Now with video: week two of the challenge to do a perfect handstand

PUBLISHED : Tuesday, 02 June, 2015, 6:11am
UPDATED : Tuesday, 09 June, 2015, 2:51pm

At the playroom my daughter goes to every day, there are a few young girls around four to five years of age who are always doing handstands and headstands against the wall.

Watching the girls roll and tumble around the padded room with boundless energy and not a trace of fear got me thinking: when did I start being afraid of falling?

Now in week two of a five-week handstand challenge with Pure Fitness gymnastic movement coach Amy Ridge, I really wished it was something I'd taken up in my teens rather than thirties. The fear isn't just of hurting myself while attempting a handstand, but also of humiliation.

Just as well one of the skills I learned this week was how to get out of a handstand safely. The best way is by executing a forward roll, Ridge says.

The forward roll is one of the fundamental skills of gymnastics and is a stepping stone to more advanced acrobatics such as dive rolls and somersaults.

Outside the gym, the skill is practical: it teaches you how to fall correctly - rolling, rather than sprawling - to greatly reduce impact and your chances of getting hurt.

To begin, squat, reach your arms forward and place your hands on the floor, shoulder width apart.

Pressing on the hands, tuck your chin into the chest. Push with your feet to send the hips over the head, at the same time bending the arms to roll onto the upper back.

Rolling forward, use the momentum to return to standing on two feet by bending the legs and reaching the arms forward.

Ridge emphasises the importance of tucking your chin in, which protects your neck and also facilitates a roll rather than a flop onto your back.

I pick up the forward roll quickly enough, and so we progress to rolling out of a piked handstand, where the legs are somewhat perpendicular to the torso with feet resting on a block.

It wasn't too difficult, but whether I can execute the forward roll while in the full handstand position remains to be seen.

WATCH Jeanette work on holding a handstand against a wall

The next skill Ridge teaches me is how to kick up into a handstand. "It's more about raising the legs rather than kicking, because if you kick too fast or too hard, it's difficult to control the handstand," Ridge says.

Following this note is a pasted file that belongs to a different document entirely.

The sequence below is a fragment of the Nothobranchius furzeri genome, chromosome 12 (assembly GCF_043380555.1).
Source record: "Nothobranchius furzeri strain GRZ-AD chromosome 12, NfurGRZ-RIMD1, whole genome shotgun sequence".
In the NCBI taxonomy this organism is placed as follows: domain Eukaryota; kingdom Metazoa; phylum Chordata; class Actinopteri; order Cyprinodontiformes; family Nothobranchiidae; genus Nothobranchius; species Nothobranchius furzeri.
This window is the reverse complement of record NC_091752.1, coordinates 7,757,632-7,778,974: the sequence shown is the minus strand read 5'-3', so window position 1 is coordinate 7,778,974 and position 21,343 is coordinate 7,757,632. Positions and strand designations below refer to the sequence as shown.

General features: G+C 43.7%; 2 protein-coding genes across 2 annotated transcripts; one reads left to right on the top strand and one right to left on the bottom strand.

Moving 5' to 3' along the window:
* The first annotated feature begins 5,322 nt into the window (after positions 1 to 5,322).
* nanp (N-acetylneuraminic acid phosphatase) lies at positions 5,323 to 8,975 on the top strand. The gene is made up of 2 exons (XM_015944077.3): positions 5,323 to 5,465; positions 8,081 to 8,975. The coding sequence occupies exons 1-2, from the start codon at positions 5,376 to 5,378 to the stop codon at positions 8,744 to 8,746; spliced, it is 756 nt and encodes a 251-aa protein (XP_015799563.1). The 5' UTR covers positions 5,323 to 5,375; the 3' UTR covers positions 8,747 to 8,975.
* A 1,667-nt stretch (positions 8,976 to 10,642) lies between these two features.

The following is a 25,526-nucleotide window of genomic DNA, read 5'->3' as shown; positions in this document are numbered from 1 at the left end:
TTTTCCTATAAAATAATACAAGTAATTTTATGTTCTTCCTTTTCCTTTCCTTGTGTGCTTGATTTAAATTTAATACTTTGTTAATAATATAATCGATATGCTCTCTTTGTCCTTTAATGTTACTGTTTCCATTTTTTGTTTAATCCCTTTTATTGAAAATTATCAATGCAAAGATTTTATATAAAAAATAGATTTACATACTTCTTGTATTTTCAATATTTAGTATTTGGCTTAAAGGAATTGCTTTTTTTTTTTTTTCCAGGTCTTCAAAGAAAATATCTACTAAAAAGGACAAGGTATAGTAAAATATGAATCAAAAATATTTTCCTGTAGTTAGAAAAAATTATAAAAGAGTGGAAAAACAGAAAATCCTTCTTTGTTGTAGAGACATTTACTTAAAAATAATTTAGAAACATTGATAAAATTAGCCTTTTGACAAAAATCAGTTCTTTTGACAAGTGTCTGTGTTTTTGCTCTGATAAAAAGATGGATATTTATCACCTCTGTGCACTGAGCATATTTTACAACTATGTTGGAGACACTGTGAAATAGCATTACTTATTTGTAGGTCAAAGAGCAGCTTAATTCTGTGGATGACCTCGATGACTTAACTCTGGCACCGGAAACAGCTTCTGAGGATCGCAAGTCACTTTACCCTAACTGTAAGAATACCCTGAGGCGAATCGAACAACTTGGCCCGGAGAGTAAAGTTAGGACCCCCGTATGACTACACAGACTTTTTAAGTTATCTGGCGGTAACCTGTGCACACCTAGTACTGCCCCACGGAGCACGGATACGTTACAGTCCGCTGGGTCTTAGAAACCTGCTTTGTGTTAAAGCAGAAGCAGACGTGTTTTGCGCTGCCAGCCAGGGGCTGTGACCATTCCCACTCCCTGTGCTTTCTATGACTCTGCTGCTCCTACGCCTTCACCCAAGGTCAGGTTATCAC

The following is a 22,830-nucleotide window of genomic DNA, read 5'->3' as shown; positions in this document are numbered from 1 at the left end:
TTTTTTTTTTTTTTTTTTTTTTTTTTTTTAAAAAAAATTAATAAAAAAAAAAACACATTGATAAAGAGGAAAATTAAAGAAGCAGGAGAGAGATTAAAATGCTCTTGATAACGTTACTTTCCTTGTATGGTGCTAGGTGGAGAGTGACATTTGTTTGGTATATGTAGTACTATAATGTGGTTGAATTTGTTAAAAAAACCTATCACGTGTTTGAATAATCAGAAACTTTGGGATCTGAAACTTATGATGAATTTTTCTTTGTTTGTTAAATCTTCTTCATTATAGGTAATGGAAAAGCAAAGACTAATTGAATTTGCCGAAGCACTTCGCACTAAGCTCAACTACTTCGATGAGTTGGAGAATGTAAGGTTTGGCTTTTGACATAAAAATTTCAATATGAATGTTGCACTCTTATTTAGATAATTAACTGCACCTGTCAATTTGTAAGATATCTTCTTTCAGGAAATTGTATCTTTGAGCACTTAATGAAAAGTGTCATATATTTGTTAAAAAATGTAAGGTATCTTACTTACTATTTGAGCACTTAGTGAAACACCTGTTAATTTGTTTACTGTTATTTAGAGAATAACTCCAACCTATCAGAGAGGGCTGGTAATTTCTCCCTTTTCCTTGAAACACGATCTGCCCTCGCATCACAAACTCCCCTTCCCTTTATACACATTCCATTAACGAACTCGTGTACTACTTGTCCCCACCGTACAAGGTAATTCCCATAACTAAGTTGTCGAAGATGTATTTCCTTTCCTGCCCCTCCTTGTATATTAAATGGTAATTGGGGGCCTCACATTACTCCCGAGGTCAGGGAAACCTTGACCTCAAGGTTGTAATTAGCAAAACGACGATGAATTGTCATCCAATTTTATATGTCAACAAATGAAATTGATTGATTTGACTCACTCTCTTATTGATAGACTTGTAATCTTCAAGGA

Begin in the handstand position on your feet: arms up, deltoids squeezing the ears, elbows straight, body tight with stomach pulled in and buttocks tightened, legs together.

Keeping the body tight, take a long step forward with one foot to get into a lunge position, reach hands forward and touch the ground. Raise the back leg as high as possible - the more flexible you are, the easier this will be.

Using momentum, gently kick the other leg up.

"Common mistakes are starting with the hands on the floor, which makes it quite difficult to get into the correct body position; not stepping long enough forward; and placing hands too close to the feet," says Ridge.

We practise kicking up into a handstand against the wall. It's difficult to gauge just how hard to kick; often I overdo it and my feet hit the wall with a thud. If this was an unsupported handstand I'd fall over right away.

So, two weeks into the challenge, I still feel light years away from achieving my goal of holding a handstand for five seconds after five weeks of training. It doesn't help that I haven't been diligent in practising at least five days a week on my own, which Ridge has instructed.

She sends me on my way with a 10-exercise circuit to practise my kick ups and roll outs, and also build core and shoulder strength, and shoulder stability and balance control.

Perhaps the girls in the playroom could channel some of their youth and energy to me.